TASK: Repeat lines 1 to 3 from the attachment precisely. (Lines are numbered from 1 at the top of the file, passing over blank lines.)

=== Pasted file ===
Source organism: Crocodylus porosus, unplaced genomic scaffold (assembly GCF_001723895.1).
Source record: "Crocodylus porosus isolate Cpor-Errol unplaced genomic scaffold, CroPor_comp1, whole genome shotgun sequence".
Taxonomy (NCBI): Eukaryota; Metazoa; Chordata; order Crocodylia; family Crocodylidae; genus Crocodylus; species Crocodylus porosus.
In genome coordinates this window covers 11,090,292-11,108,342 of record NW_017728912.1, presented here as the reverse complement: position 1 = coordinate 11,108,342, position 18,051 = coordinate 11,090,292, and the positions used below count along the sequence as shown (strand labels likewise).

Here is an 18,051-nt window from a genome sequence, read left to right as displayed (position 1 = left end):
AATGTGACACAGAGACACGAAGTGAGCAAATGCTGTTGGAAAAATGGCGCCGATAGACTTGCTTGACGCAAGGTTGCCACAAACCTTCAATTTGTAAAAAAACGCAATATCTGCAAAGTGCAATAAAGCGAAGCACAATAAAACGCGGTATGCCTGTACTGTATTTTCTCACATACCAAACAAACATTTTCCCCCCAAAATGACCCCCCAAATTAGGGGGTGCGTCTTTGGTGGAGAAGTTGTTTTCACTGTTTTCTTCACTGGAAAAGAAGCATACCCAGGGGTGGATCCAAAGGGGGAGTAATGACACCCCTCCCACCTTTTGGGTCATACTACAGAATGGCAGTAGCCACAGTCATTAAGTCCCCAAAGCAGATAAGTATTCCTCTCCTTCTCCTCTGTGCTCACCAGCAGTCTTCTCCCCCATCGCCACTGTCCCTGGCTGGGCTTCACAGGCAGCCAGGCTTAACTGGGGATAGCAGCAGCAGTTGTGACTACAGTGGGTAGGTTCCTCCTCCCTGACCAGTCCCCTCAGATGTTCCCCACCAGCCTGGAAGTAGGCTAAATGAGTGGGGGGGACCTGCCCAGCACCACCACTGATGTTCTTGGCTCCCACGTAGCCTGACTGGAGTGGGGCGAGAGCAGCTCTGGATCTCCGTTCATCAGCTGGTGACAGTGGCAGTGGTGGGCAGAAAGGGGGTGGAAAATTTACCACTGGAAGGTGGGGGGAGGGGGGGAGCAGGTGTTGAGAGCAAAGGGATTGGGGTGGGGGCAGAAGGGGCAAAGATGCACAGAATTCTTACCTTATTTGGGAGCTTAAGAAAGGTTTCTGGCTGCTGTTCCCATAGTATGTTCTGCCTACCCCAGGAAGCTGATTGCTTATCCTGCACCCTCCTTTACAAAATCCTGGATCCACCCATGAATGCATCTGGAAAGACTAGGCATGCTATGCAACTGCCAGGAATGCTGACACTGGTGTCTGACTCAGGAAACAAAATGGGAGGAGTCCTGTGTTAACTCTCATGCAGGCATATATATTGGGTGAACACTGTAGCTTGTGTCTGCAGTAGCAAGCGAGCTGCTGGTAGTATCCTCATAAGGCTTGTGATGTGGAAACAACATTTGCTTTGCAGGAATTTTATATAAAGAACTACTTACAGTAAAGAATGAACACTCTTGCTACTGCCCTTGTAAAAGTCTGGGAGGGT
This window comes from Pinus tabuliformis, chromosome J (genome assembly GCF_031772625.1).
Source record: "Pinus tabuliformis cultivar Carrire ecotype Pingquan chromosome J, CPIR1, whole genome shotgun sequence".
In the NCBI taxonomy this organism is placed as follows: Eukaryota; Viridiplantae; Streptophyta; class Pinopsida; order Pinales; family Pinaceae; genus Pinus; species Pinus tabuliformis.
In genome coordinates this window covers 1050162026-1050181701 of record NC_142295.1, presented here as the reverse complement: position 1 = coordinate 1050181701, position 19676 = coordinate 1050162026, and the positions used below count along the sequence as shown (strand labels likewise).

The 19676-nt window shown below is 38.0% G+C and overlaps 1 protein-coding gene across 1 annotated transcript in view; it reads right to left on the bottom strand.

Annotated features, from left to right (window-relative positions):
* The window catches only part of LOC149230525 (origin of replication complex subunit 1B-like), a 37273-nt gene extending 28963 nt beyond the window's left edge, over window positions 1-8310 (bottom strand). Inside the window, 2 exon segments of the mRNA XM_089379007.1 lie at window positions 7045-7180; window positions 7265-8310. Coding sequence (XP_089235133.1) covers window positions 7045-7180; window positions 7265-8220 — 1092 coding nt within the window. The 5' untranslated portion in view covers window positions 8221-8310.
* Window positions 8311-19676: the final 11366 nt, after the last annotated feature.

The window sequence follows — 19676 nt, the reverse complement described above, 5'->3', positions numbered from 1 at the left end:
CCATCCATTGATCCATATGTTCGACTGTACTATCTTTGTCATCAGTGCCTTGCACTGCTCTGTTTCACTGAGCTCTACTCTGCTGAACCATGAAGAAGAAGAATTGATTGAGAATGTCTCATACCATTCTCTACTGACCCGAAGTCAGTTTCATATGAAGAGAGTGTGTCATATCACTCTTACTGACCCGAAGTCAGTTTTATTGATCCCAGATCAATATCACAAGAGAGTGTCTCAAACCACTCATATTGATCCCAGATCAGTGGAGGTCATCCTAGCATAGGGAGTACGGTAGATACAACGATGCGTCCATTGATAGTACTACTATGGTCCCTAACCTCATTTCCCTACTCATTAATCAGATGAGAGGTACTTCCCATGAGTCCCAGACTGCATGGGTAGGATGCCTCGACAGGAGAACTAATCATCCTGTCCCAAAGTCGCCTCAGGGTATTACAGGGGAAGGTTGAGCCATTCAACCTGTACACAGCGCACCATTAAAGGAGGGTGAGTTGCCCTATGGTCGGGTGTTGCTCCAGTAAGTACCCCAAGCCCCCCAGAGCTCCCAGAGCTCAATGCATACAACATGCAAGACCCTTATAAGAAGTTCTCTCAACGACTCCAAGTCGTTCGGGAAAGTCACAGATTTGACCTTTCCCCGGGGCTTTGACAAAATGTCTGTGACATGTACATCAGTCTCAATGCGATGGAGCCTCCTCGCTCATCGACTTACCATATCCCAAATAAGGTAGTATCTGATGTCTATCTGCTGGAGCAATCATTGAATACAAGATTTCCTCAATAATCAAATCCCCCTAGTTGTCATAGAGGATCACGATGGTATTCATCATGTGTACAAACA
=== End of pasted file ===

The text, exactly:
Source organism: Crocodylus porosus, unplaced genomic scaffold (assembly GCF_001723895.1).
Source record: "Crocodylus porosus isolate Cpor-Errol unplaced genomic scaffold, CroPor_comp1, whole genome shotgun sequence".
Taxonomy (NCBI): Eukaryota; Metazoa; Chordata; order Crocodylia; family Crocodylidae; genus Crocodylus; species Crocodylus porosus.